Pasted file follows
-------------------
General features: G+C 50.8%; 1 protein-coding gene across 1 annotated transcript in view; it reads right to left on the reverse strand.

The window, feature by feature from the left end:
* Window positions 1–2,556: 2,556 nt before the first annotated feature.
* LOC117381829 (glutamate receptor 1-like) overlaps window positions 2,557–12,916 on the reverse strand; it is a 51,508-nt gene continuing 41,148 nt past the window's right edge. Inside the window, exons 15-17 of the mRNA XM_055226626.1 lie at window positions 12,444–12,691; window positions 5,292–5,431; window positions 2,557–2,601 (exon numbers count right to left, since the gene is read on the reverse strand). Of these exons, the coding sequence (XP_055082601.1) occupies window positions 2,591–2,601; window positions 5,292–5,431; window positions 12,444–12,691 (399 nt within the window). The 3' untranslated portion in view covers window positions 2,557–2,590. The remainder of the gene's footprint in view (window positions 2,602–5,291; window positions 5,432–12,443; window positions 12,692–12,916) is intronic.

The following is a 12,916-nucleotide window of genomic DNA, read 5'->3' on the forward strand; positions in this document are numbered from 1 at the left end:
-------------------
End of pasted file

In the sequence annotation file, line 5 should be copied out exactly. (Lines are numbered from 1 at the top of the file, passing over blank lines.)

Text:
The following is a 12,916-nucleotide window of genomic DNA, read 5'->3' on the forward strand; positions in this document are numbered from 1 at the left end: